Saints have long been a favorite subject of Joseph Ratzinger, now Pope Benedict XVI. At a requiem Mass for the then recently deceased Pope John Paul I, Cardinal Ratzinger said: “The saints are the columns of light who show us the way, transforming it into the path of salvation while we pass through the darkness of earth.” In 1985 he told an interviewer: “The only really effective case for Christianity comes down to two arguments, namely, the saints the Church has produced, and the art which has grown in her womb.” And as pope he told the Roman curia in December 2007: “Each saint who enters into history represents a small portion of Christ’s return, a renewal of His entrance into time, showing us His image in a new light and assuring us of His presence.”
“How many saints are there?” I get that question often. “God alone knows,” I respond. “That’s why we celebrate All Saints’ Day.” Its popularity reflects the awareness of the People of God that those officially declared saints are only the tip of the iceberg – or as they say in Africa, the ears of the hippopotamus.
I have been researching the lives of the saints for a series of 21 talks soon to be available as a recorded book from Now You Know Media. Such reading is wonderfully uplifting, and deeply moving. Because my mother died when I was only six, the unseen spiritual world – the world of God, the angels, the saints, and of our beloved dead – has always been real to me. I know people who are there: my dear mother first, and now so many other loved ones. Reading about the saints, and writing their stories, deepened my knowledge of that unseen but real world, and of the people in it.
If the saints have one thing in common, it is simply this: they were all, in their own way, in love with God. That is what the Lord wants for every one of us. Is that possible? Is it even realistic? It would be neither, but for one thing. The One Who calls each one of us to love Him with heart, soul, and mind, is already in love with us – passionately, madly, with a totality and intensity that makes the greatest human love seem in comparison like a child’s infatuation.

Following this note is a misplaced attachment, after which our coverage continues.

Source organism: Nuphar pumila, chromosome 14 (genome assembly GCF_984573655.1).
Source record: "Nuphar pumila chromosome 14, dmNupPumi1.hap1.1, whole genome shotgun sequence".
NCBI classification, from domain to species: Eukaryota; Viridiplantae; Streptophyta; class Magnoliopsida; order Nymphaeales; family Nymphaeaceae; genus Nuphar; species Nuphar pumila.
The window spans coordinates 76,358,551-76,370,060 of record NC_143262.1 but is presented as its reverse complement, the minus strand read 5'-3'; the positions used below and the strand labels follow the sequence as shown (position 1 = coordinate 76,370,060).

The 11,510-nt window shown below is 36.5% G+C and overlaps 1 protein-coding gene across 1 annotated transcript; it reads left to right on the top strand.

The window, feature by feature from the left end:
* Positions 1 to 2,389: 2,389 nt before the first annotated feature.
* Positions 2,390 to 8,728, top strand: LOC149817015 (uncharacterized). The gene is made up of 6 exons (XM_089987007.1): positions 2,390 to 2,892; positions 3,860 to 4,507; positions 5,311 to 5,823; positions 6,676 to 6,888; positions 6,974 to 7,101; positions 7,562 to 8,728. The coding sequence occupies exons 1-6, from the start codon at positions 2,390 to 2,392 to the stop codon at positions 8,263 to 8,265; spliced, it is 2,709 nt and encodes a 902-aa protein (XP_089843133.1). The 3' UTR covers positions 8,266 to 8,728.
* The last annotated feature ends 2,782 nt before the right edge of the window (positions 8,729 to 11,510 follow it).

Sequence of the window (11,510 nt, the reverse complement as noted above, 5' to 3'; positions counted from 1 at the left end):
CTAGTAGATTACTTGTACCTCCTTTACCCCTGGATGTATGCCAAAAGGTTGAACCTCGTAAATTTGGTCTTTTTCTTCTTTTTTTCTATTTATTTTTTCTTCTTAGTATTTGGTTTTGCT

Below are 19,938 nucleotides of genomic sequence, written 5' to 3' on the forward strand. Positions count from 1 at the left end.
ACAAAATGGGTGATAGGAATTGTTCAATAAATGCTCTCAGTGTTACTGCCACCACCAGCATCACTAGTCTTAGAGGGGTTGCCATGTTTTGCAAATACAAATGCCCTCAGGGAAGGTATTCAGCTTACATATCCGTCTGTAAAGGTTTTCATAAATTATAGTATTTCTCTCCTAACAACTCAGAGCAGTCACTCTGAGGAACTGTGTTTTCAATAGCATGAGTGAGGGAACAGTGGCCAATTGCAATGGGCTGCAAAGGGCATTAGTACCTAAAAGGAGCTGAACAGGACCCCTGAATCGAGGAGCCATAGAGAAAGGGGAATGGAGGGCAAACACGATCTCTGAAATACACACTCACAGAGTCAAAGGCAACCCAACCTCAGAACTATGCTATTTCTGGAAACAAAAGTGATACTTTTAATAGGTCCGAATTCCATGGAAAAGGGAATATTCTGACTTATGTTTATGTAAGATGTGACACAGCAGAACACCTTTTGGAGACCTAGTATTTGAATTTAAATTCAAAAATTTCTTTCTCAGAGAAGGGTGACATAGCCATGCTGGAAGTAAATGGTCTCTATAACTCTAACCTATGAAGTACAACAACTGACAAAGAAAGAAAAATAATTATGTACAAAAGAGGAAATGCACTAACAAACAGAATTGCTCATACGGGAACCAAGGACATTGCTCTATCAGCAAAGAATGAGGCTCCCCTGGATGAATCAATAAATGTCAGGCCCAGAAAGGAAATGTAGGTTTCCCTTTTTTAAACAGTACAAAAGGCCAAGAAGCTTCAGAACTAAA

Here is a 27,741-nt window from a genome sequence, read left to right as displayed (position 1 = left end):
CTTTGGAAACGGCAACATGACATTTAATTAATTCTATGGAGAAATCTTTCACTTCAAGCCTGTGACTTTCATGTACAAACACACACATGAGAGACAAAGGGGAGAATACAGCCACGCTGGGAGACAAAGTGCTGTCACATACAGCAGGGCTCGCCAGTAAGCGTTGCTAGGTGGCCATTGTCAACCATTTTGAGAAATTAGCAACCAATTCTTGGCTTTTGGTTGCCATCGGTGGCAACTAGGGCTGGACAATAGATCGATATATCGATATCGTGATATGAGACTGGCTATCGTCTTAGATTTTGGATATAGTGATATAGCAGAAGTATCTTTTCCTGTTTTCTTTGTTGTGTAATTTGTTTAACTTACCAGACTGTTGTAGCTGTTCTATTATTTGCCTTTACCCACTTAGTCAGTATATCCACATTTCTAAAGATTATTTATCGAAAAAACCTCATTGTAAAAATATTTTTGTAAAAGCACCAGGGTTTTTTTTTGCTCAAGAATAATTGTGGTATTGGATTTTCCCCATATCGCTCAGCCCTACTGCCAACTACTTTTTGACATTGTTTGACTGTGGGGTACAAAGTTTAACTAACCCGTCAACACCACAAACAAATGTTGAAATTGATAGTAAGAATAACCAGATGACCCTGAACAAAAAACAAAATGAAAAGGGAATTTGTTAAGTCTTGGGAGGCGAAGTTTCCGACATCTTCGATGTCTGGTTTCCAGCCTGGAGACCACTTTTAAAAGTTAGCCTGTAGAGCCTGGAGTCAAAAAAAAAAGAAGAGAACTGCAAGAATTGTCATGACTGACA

The saints are not remote figures in some stained glass window. They are real people of flesh and blood. They are our sisters and brothers in the great family of God, into which we were born in Baptism. That is why we pray to them: not as we pray to God, of course, but asking them to pray for us. What could be more natural, what more fitting? God never intended us to be lone rangers. He wants us to support each other. One way we do that is by praying for one another. Priests receive such requests for prayer all the time. “Father, please pray for my little granddaughter,” a parishioner said to me only last Sunday. “She is having a difficult operation to preserve her failing eyesight. If it fails, there is nothing more they can do.”
If it is right, and natural, to ask our friends here on earth to pray for us, how much more fitting to ask the prayers of our heavenly friends, the saints? Being close to God, their prayers are especially powerful.
When we walk through dark valleys, and clouds seem to shut out the sunshine of God’s love, the saints walk with us. When we rejoice at some answered prayer, some great achievement, some unexpected blessing, the saints rejoice with us. When we stumble and fall, and think we can’t get up again, because we’ve been down so often before, the saints are praying for us – starting with Peter, who understands because of his own humiliating fall. When we come to walk the last stretch of life’s road, which each of us must walk alone, we’ll find that we are not alone. The saints will be with us, starting with Mary, the Mother of the Lord, to whom we have so often addressed the request: “Pray for us sinners, now and at the hour of our death.”
Hebrews 11 contains sketches of the Old Testament saints: Abraham, who at God’s call, left his homeland and all security and went forth “not knowing where he was going” – but trusting that God knew; Moses, “who endured as seeing him who is invisible” – and many others besides. The opening verses of the following chapter (12) portray these heroes of faith as spectators in an arena, cheering on us who are running the race for which we were entered at baptism, and which they have already completed. The words thrilled me when I first discovered them as a young teenager. They thrill me still.
“Therefore, since we are surrounded by so great a cloud of witnesses, let us also lay aside every weight, and the sin which clings to closely, and let us run with perseverance the race that is set before us, looking to Jesus the pioneer and perfecter of our faith, who for the joy that was set before him endured the cross, despising the shame, and is seated at the right hand of the throne of God.” (RSV)
John Jay Hughes is a priest of the St. Louis archdiocese and the author, most recently, of the memoir: No Ordinary Fool: A Testimony to Grace (Tate Publishing).
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